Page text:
Saturday, September 21, 2013

Back in the Action - Blurred Lines

It's been a long time since I made an entry in the blog, and I miss my brainier, esoteric side. I think it's because I needed a tipping point to get back into the swing of things. That tipping point came in the form of the new controversial song "Blurred Lines"

I saw the original video, and then saw a parody shortly afterwards. The comments surprised me. It seemed like so many people were outraged by the original video, when I didn't see a huge problem. Yes, it involved nudity, but it was done in an almost artistic style. That prompted me to look into the issues, Blurred Lines's directors (surprising) intention for the song, and two songs.

So take this for what it's worth: I urge you to take an open-minded approach to controversial issues in mainstream news and form your own opinion.

Original - Unrated: http://www.youtube.com/watch?v=zwT6DZCQi9k
Original - Rated: http://www.youtube.com/watch?v=yyDUC1LUXSU
Parody: http://www.youtube.com/watch?v=tC1XtnLRLPM
My post: http://www.3news.co.nz/Students-parody-performance-blurs-lines/tabid/423/articleID/311517/Default.aspx

"I find it slightly ironic that the parody and original video both have the same goal of female sexual liberation, although they see it from different sides of the same coin.
The original video was a surprisingly classy (considering the topless models) R&B song where the artists attempted to convince a good girl to stop feeling oppressed by the judgment of society or their inhibitions and go 'bad'. The ladies in the video take a bold, sexual stance and the admiring men have to 'chase after' them. If you take a closer look at the lyrics ("let me liberate you," "the way you grab me") the criminal according to Robin Thicke and crew is the society that judges women, calling them 'sluts' for having sex frequently or in a more raw, 50 Shades of Grey style.
The parody concurs that the criminal is society, but also answers why these women are sexually inhibited: fear and resentment. It's obviously not a direct response to the 'wrongs done' by Robin Thicke alone, but of the masculine R&B, rap, and hip-hop music genre he represents in the song. It plays like the built-up frustration over the years of womankind getting groped at the clubs and catcalled on the streets spilling out through the only voice bold enough to speak it- feminism.
The response video takes the most pervasive, sexually aggressive 1% of mankind and tells them point blank- "This is unacceptable." If this minority is corrected, women won't have to be afraid of being sexually harassed. Women are treated with respect rather than sexual playthings. They preserve their independence, correct the double-standard, and in turn are sexually liberated.
Which is the same goal of Robin Thicke, T.I., and Pharelle Williams. It just requires a societal shift in the sexual dynamic"

1 comment:

  1. I am conservative. Which means that I look for the dead hand of past generations for the rationale of societal norms. My conscious life has been under the sexual liberation movement. For the US, the removal of restrictions on birth control and abortion was billed as liberating sex for the consequences - babies.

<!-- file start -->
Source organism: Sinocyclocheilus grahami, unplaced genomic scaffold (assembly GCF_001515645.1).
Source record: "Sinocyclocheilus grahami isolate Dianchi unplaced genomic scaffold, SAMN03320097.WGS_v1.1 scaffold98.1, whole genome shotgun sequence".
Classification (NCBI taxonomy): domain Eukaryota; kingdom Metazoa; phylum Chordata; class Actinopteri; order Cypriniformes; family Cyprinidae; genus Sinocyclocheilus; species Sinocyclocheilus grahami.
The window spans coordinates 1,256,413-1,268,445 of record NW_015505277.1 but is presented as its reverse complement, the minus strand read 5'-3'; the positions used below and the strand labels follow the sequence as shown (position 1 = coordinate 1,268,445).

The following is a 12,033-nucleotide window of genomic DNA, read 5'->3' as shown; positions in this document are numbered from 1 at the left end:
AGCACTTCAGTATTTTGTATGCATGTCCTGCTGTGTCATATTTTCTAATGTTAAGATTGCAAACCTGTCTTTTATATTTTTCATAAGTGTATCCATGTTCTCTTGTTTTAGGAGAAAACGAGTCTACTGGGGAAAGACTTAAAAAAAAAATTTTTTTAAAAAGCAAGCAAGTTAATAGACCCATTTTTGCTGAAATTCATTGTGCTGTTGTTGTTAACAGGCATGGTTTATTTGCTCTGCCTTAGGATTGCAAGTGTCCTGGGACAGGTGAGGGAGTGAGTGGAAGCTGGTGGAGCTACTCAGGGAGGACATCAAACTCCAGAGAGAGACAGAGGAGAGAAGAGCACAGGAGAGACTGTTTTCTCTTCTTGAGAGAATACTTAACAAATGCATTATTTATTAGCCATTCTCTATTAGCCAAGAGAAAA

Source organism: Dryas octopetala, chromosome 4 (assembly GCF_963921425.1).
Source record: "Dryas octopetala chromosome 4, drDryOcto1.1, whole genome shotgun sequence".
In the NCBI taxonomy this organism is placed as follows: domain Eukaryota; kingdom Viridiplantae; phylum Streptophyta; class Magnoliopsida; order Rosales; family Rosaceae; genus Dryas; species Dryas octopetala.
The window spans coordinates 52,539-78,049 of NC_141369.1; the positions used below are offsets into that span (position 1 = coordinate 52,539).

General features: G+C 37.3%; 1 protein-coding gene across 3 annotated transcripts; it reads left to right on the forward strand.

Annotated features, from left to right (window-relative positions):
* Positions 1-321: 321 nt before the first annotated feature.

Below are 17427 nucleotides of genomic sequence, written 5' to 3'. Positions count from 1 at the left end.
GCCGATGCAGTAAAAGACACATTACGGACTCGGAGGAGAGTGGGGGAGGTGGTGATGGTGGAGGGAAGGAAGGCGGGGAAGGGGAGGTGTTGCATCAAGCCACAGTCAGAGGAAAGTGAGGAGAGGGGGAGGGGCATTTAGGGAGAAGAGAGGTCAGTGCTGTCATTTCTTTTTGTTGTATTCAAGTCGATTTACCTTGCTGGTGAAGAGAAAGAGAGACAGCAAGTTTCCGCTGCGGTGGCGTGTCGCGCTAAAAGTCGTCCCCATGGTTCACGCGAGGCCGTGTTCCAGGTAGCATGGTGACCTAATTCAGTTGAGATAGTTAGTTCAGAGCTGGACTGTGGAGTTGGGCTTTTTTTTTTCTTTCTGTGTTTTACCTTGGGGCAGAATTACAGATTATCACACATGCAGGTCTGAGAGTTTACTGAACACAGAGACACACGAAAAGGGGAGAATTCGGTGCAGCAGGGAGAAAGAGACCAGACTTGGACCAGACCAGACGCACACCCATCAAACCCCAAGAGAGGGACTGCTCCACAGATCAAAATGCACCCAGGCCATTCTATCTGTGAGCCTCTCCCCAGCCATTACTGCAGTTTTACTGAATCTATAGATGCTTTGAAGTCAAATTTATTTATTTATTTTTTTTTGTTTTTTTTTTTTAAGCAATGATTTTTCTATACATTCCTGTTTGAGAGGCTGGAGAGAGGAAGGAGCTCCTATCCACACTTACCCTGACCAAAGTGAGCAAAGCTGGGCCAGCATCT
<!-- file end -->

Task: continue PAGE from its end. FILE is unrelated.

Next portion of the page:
Rapidly both Herpes and AIDS spread, but have been somewhat reduced in breadth over the last years.
    The norms that you are concerned about arose before the sexual revolution and have been in competition with the popular culture portrayed in the US by Hollywood. The Sookie Stackhouse (That HBO's True Blood is based) books portray that dichotomy. Sookie is constantly saying what a good girl she is, then falling for someone new and getting passionate. She feels the pressure of society, but follows her passions.
    None of this is really new. Society has special stigmas for the woman since she is the one that pays the most. Unexpected pregnancy, VD and infertility all hit the woman harder. There have always been women that flew in the face of this norm. The consequence depended on class. Usually middle class suffered the most opprobrium.
    Sex is intensely pleasurable and intimate. Interestingly some studies have found that the respondents who indicated the highest frequency and greatest satisfaction with their sex life were married Christians. I think that comes more from the intimacy of the act and the fact that you are talking about two people that know each other well.
    The pleasure of sex is what draws everyone to it. I think the flaw of the free love movement was in not recognizing the power that intimacy has. Is the person who cheerfully breaks the old norms and has many partners happier than someone that is in a happily monogamous relationship. The answer is not always clear. I think it depends on the personality. For some the grass is always greener and they are constantly on the prowl. The trouble is when that runs into previously monogamous relationships. The prowler may be briefly satisfied with a new partner before moving on, but the trust in the monogamous relationship is ruined.
    The societal shift happened starting 40 years ago - the jury is out.
    Ultimately, the purpose of a society is to ensure its continuance. That means that all norms need to be viewed through the prism of the effect they have on children. That points towards the requirement that parents be monogamous. The young can fool around to their hearts content until a child is born and at that point the overwhelming evidence points to two parents in the home

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